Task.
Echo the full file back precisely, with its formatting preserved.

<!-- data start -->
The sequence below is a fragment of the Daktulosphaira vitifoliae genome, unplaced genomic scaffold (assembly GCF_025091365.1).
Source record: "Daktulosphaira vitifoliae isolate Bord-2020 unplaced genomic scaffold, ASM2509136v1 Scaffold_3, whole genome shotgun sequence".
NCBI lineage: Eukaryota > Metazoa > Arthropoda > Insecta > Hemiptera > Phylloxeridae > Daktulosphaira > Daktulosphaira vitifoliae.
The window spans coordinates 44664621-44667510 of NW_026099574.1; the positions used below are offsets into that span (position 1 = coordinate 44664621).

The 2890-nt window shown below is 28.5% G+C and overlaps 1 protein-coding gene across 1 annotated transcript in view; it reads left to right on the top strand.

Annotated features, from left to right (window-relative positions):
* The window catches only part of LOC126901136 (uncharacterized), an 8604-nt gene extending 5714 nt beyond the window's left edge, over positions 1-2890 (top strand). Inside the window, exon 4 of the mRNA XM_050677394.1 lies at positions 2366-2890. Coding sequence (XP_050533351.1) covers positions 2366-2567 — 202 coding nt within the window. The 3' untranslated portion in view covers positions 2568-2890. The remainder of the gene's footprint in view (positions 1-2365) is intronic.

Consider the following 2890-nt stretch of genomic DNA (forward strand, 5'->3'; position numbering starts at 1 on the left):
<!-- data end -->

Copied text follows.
The sequence below is a fragment of the Daktulosphaira vitifoliae genome, unplaced genomic scaffold (assembly GCF_025091365.1).
Source record: "Daktulosphaira vitifoliae isolate Bord-2020 unplaced genomic scaffold, ASM2509136v1 Scaffold_3, whole genome shotgun sequence".
NCBI lineage: Eukaryota > Metazoa > Arthropoda > Insecta > Hemiptera > Phylloxeridae > Daktulosphaira > Daktulosphaira vitifoliae.
The window spans coordinates 44664621-44667510 of NW_026099574.1; the positions used below are offsets into that span (position 1 = coordinate 44664621).

The 2890-nt window shown below is 28.5% G+C and overlaps 1 protein-coding gene across 1 annotated transcript in view; it reads left to right on the top strand.

Annotated features, from left to right (window-relative positions):
* The window catches only part of LOC126901136 (uncharacterized), an 8604-nt gene extending 5714 nt beyond the window's left edge, over positions 1-2890 (top strand). Inside the window, exon 4 of the mRNA XM_050677394.1 lies at positions 2366-2890. Coding sequence (XP_050533351.1) covers positions 2366-2567 — 202 coding nt within the window. The 3' untranslated portion in view covers positions 2568-2890. The remainder of the gene's footprint in view (positions 1-2365) is intronic.

Consider the following 2890-nt stretch of genomic DNA (forward strand, 5'->3'; position numbering starts at 1 on the left):